1932

Abstract

Cancer arises from a single cell through a series of acquired mutations and epigenetic alterations. Tumors gradually develop into a complex tissue comprised of phenotypically heterogeneous cancer cell populations, as well as noncancer cells that make up the tumor microenvironment. The phenotype, or state, of each cancer and stromal cell is influenced by a plethora of cell-intrinsic and cell-extrinsic factors. The diversity of these cellular states promotes tumor progression, enables metastasis, and poses a challenge for effective cancer treatments. Thus, the identification of strategies for the therapeutic manipulation of tumor heterogeneity would have significant clinical implications. A major barrier in the field is the difficulty in functionally investigating heterogeneity in tumors in cancer patients. Here we review how mouse models of human cancer can be leveraged to interrogate tumor heterogeneity and to help design better therapeutic strategies.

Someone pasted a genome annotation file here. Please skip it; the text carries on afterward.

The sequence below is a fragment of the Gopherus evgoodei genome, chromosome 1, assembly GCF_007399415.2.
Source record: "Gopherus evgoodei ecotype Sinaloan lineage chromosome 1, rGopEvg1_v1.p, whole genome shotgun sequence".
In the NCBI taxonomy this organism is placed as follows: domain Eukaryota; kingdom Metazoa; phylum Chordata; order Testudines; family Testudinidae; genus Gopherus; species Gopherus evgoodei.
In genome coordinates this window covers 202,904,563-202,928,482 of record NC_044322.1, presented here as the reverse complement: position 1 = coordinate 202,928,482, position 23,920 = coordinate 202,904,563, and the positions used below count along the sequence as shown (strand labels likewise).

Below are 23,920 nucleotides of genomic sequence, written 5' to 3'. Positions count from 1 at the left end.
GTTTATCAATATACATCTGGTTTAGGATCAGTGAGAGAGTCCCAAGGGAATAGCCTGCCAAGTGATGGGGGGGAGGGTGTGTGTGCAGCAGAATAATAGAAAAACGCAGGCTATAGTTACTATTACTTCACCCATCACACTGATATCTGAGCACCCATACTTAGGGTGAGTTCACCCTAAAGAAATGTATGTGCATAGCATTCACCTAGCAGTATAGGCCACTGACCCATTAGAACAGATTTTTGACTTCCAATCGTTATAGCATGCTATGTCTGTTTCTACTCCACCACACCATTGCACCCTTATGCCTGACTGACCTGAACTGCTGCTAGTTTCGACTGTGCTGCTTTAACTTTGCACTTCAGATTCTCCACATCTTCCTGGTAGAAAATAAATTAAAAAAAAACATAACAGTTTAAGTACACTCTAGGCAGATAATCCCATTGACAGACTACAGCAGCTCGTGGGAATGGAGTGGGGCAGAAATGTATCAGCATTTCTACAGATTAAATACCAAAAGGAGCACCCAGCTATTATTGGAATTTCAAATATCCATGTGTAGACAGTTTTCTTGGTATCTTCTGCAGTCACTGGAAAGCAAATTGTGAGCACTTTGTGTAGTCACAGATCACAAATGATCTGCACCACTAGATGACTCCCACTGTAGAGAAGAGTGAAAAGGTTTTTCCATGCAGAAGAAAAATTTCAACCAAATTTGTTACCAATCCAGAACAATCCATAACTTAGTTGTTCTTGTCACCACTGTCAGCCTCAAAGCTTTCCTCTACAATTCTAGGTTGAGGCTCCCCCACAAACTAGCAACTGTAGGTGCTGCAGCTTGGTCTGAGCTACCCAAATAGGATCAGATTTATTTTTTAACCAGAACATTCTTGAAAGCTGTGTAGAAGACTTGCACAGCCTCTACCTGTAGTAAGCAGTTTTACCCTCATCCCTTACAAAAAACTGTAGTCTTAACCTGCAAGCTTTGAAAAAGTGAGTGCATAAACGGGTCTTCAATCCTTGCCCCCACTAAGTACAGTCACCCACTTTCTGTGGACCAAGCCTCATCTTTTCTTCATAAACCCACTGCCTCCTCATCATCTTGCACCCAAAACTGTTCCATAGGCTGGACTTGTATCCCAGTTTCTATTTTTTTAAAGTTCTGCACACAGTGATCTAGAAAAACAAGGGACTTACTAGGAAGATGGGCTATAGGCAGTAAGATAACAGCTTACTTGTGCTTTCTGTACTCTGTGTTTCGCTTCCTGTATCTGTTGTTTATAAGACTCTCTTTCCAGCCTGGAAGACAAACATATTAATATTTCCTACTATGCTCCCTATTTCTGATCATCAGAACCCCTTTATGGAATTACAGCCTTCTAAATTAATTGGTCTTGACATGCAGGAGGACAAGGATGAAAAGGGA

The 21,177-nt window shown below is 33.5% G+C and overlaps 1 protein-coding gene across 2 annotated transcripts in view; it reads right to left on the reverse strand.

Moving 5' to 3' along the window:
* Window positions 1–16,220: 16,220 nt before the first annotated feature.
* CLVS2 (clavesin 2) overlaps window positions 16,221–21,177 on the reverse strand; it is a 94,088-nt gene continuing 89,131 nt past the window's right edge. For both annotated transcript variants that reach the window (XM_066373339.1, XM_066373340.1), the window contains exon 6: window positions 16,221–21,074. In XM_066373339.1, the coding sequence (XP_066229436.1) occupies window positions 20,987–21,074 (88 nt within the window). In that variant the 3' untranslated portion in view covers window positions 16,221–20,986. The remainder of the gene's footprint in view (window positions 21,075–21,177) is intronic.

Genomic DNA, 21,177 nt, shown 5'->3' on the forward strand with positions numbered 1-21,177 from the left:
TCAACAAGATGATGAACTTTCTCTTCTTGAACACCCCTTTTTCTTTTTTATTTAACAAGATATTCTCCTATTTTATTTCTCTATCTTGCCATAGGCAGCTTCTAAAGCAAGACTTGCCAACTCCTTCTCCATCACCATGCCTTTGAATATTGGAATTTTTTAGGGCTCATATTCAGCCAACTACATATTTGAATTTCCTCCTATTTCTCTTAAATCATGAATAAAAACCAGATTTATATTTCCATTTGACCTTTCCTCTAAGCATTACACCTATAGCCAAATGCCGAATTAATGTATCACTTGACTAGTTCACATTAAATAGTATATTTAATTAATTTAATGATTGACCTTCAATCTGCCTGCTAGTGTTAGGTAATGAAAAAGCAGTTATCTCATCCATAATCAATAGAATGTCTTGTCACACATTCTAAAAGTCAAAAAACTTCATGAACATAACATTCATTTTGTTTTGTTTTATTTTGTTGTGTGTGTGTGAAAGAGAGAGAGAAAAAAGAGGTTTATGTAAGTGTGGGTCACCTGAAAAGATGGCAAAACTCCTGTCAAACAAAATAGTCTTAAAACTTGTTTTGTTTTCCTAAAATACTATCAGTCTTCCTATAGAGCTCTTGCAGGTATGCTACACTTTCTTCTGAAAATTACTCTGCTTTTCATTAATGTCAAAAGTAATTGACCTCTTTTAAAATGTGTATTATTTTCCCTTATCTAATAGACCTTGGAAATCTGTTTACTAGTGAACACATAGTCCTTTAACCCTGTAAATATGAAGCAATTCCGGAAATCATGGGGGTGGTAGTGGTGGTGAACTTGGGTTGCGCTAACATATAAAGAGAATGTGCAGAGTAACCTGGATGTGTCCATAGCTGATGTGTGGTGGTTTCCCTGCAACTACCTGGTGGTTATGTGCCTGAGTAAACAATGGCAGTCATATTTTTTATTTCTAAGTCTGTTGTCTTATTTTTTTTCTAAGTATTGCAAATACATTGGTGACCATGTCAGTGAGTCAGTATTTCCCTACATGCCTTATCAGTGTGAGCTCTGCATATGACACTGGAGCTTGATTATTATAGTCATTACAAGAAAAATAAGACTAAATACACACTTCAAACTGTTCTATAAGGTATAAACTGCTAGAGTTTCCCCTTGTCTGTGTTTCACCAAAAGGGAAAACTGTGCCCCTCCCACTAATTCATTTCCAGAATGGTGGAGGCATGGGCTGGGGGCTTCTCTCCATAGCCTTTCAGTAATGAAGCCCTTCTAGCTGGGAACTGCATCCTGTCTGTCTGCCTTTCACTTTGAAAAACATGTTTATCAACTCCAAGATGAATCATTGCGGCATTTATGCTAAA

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2020-03-04
2024-06-21
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